On that positive note, let’s look back on 2009 in a semi-chronological, semi-freestyle manner, since excessive research is certain to be excessively depressing. Here we go:
January: The most historic event of the year (sorry Lance) takes place as Barack Obama is inaugurated President of the United States of America. Unfortunately, he inherits a rat’s nest of domestic and international problems that even exceeds Pat McQuaid taking over the UCI from Hein Verbruggen. Perhaps Barack and Pat should have a pint sometime and discuss how impossible their respective jobs are. Who would want those positions? I almost feel sorry for them. Almost.
February: The fourth edition of the Tour of California takes place, marking the return of Lance Armstrong to the U.S. peloton after a few years of running around with Wooderson from Dazed and Confused. Alright, alright, alright. Despite having his bike stolen and hitting the deck a few times, LA proves that he is serious (duh) and helps Levi Leipheimer take his third consecutive victory in the Amgen ToC. Perhaps the most intriguing result is captured by Tom Peterson, the young American hopeful who hangs with LL and takes the stage win into Santa Cruz ahead of some big names.
March: The European season begins in earnest with Paris-Nice and the beginning of the Armstrong-Contador rivalry on Twitter. Contador bonks and loses to Luis Leon-Spinks Sanchez which prompts LA to publicly heckle his own teammate and show the first sign of his true resentment toward the Spaniard. Go Team!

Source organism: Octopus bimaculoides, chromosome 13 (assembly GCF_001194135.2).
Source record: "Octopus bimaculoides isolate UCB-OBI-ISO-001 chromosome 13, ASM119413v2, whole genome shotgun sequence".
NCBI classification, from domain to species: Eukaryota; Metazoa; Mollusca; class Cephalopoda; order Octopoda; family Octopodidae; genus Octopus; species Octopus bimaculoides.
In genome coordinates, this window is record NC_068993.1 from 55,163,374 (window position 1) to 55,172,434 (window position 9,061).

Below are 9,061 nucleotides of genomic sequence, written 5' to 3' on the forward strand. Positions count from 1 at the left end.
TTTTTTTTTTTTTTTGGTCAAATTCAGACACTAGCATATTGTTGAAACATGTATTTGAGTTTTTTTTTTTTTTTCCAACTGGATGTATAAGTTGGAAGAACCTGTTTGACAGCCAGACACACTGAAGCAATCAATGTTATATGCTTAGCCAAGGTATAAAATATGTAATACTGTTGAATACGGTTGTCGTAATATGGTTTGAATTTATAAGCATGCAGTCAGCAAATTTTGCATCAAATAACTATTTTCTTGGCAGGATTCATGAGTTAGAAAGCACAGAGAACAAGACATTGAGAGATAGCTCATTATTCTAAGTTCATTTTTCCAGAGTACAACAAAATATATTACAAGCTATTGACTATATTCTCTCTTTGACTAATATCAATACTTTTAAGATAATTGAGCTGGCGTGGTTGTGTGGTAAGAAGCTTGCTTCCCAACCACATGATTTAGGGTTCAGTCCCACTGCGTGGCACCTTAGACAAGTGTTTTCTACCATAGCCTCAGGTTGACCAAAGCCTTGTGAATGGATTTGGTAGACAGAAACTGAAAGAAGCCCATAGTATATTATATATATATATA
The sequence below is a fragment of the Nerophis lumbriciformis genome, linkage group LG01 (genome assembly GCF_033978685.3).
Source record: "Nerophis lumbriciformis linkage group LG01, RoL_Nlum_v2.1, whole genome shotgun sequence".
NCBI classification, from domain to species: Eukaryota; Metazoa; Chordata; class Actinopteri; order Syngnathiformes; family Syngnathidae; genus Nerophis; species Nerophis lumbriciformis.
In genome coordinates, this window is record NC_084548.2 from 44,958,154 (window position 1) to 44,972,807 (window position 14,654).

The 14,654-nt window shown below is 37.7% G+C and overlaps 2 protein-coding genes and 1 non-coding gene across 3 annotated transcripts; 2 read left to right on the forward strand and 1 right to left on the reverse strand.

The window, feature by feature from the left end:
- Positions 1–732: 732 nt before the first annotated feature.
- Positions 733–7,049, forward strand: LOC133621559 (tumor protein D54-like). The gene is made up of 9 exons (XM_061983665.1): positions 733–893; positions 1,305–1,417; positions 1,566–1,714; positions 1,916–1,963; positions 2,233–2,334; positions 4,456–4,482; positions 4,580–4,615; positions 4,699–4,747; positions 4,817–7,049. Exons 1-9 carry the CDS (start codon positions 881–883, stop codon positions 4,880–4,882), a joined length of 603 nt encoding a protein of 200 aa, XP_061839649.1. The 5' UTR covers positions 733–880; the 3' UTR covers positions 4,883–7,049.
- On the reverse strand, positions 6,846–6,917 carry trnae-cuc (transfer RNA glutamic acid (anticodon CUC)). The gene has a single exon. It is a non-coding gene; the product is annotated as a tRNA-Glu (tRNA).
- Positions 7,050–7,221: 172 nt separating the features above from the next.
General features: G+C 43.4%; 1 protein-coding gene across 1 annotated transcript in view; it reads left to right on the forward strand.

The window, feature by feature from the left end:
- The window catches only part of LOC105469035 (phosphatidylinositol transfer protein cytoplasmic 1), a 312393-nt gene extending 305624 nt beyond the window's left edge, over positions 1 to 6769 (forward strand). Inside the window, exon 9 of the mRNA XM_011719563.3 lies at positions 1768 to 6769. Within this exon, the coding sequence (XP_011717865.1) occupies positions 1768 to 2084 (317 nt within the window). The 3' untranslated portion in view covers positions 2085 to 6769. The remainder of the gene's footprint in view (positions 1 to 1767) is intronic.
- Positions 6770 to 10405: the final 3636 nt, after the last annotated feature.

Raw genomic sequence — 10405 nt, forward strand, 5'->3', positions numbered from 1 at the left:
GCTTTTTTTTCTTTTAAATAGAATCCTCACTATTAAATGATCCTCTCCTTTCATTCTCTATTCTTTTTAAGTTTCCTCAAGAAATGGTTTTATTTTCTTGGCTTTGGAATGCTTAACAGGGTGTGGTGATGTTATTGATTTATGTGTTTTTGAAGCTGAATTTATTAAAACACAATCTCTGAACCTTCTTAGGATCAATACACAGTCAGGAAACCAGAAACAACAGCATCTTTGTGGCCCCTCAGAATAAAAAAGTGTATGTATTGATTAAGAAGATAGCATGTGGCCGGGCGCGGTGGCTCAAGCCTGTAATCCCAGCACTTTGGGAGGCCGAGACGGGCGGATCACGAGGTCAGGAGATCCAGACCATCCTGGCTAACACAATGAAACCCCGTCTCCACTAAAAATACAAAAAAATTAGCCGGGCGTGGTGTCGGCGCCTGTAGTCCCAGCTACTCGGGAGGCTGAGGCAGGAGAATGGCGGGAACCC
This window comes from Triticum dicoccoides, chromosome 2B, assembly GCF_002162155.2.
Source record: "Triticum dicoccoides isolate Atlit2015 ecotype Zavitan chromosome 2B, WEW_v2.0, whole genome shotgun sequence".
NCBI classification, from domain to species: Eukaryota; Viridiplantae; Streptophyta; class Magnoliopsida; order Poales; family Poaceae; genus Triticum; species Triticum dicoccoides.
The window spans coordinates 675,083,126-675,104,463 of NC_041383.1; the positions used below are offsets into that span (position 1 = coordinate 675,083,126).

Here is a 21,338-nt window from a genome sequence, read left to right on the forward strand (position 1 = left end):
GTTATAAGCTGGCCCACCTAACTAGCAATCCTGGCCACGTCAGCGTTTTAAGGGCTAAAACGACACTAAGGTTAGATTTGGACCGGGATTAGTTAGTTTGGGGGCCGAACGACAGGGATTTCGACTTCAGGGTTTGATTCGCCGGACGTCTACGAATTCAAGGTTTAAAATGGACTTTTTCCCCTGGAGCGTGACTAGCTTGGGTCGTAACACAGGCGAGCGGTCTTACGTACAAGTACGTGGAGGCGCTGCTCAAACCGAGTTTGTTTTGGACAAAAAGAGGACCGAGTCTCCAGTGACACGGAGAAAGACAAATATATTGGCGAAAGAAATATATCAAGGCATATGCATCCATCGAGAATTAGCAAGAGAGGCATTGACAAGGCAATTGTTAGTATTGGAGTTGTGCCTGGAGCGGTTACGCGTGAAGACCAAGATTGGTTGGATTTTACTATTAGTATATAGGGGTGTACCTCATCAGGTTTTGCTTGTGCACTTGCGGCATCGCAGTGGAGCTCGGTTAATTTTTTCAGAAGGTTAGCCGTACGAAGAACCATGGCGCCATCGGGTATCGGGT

Tirreno-Adriatico provides some early season sprints, climbs and TT’s as well as a podium of sketchiness in Scarponi, Garzelli and Kloden. Tyler Farrar manages to surprise a distracted Mark Cavendish and beats the Manxman to the line, thereby allowing the American media to fool itself into thinking he might do it again. Understandably, Cavendish holds a grudge and goes on to frustrate the American for the rest of the year.
Milan-Sanremo is perhaps my favorite race, and the 2009 edition of the event confirms its reputation as a Classic. The biggest question is always who can get over the final climbs in good position for the finish although it seems that the sprinters have little difficulty handling them these days. This is again evidenced by Mark Cavendish having enough energy to burst from the pack in the closing meters to nip a courageous Heinrich Haussler in a photo finish after nearly 300 kilometers. If you listen closely, you can hear all of the other sprinters emitting a collective groan as they realize MC is only 23 years old.
April: The Tour of Flanders is an amazingly complex and difficult race, which makes it somewhat odd that the 2009 edition plays out almost exactly the same as the prior year. Similar to 2008, everyone follows Tom Boonen and ends up watching Stijn Devolder ride away with the race. Good for Belgium, not so good for Filippo Pozzato, who confirms his status as Boonen’s Spring shadow.
Norwegians are cool and Ghent-Wevelgem gives a glimpse at the future of Nordic bike racing goodness. Despite the truly bothersome phonetics of his name, Edvald Boasson Hagen is going to be a good one for the Classics and the sprints in years to come. He’s like a younger, Scandinavian Tom Boonen. The only thing that is unfortunate is his apparent ignorance of cycling history. And his haircut.